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Invasive Pests, Or Tiny Biological Terrorists?

There are millions of killers loose in California, and eucalyptus trees are their victims. Entomologist Timothy Paine has been studying the insects killing California's menthol-scented trees for two decades — and he's noticed a suspicious pattern.
NPR

Say 'Ahhh': A Simpler Way To Detect Parkinson's

Voice-based tests may soon become the best and cheapest way to diagnose the deliberating neurological disease.
NPR

Technology Could Give Athletes An Edge At Olympic Park

Engineers say technologies like spray-on clothing and 3D-printed shoes could help future Olympians break records. The Institution of Mechanical Engineers' Philippa Oldham discusses how technology impacts sporting performance and why engineers should work closely with regulators.
NPR

Its Budget Sunk, Undersea Lab May Have To Surface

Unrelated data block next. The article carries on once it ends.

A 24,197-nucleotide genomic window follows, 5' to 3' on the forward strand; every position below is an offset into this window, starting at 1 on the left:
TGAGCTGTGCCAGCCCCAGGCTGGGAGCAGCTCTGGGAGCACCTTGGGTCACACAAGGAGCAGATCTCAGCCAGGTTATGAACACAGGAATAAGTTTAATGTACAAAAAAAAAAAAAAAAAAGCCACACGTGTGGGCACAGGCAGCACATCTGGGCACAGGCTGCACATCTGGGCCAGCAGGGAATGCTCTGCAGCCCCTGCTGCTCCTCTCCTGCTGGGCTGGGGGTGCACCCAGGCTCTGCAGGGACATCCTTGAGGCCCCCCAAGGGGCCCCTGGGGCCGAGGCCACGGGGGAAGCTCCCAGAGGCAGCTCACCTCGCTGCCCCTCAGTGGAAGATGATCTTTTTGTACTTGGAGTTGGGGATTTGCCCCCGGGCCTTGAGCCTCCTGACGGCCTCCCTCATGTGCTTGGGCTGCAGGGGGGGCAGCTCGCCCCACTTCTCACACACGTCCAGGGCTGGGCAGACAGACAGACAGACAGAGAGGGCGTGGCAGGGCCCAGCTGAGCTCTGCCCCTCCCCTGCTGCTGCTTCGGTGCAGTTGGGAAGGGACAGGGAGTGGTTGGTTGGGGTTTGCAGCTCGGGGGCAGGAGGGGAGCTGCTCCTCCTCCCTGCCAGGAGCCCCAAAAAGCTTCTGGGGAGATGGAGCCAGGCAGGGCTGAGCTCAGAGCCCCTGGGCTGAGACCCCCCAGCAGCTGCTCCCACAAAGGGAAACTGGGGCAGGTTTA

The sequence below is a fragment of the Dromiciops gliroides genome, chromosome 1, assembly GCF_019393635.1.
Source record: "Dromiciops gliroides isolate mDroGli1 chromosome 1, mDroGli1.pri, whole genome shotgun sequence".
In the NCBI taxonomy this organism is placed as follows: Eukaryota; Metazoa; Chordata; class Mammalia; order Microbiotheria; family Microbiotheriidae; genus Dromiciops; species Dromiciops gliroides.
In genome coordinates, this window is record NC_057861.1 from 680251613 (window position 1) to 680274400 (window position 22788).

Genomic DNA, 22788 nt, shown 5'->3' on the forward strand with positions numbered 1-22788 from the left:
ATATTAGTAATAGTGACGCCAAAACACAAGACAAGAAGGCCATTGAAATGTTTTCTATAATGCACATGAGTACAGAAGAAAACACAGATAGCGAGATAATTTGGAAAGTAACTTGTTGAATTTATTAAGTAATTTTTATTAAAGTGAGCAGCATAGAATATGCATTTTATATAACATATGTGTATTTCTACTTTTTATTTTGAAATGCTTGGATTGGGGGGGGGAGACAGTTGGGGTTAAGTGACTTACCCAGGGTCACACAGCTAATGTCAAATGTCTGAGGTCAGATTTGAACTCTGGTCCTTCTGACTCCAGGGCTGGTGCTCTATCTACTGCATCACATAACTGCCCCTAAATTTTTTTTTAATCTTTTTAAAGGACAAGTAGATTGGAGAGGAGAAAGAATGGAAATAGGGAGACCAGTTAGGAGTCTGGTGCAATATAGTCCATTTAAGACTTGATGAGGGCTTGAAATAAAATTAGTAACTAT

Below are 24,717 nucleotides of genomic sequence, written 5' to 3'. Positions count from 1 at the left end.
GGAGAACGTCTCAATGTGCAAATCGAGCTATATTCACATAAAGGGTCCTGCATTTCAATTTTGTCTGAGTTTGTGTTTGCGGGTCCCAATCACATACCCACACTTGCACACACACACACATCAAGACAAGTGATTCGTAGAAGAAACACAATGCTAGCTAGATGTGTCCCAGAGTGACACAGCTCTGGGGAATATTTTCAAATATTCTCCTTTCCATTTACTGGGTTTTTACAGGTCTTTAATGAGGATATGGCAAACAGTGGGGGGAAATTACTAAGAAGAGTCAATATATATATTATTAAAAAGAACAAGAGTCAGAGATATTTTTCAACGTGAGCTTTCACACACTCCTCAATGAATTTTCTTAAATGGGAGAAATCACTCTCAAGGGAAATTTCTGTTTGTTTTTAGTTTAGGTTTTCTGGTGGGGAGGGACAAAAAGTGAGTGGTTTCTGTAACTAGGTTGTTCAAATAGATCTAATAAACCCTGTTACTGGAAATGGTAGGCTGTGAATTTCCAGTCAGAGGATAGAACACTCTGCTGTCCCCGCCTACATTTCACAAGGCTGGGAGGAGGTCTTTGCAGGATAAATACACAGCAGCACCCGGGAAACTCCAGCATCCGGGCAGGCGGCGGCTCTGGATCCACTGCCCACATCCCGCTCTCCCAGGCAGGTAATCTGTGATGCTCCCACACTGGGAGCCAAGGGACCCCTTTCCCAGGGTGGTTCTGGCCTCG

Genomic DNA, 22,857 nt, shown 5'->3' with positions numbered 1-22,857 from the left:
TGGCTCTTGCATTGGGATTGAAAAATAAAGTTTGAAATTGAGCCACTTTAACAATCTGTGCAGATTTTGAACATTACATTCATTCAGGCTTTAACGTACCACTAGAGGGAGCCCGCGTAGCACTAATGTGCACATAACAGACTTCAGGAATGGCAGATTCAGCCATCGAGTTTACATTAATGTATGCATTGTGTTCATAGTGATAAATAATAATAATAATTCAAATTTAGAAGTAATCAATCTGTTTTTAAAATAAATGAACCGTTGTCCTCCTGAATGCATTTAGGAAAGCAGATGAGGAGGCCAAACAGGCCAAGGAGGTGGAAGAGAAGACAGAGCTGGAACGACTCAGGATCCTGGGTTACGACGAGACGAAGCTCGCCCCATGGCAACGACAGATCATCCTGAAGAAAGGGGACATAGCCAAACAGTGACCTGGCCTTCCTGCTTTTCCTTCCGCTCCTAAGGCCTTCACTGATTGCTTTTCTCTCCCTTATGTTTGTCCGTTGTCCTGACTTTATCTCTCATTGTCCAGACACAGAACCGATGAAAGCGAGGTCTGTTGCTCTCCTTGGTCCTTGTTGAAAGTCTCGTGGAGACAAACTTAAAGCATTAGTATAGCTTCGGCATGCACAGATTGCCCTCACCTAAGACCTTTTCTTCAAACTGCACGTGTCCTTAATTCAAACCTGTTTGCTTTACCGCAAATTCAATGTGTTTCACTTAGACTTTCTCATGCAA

Florida's Aquarius Reef Base is the only working undersea lab left today. But now that federal funds have dried up, it may be forced to surface. Oceanographer Sylvia Earle joins Science Friday from inside Aquarius, 60 feet underwater, to talk about sponges, corals and other life she's observed on the reef.
NPR

Melting The World's Biggest Ice Cube

Antarctica has 90 percent of the world's ice--and it's melting. Ice sheet guru Bob Bindschadler talks about climate change in Antarctica, and rising sea levels across the globe. Plus, biologist Diana Wall talks about hidden life in the barren Dry Valleys, and microbe hunter John Priscu talks about "bugs in the ice."
NPR

Neuroscientist Turned Crime Solver in "Perception"

"Perception," a new TV show on TNT, stars Eric McCormack as an eccentric neuroscience professor who helps the FBI solve crimes between teaching classes. Series co-creator and executive producer Ken Biller describes the show, and explains how the writers work to get the science right.

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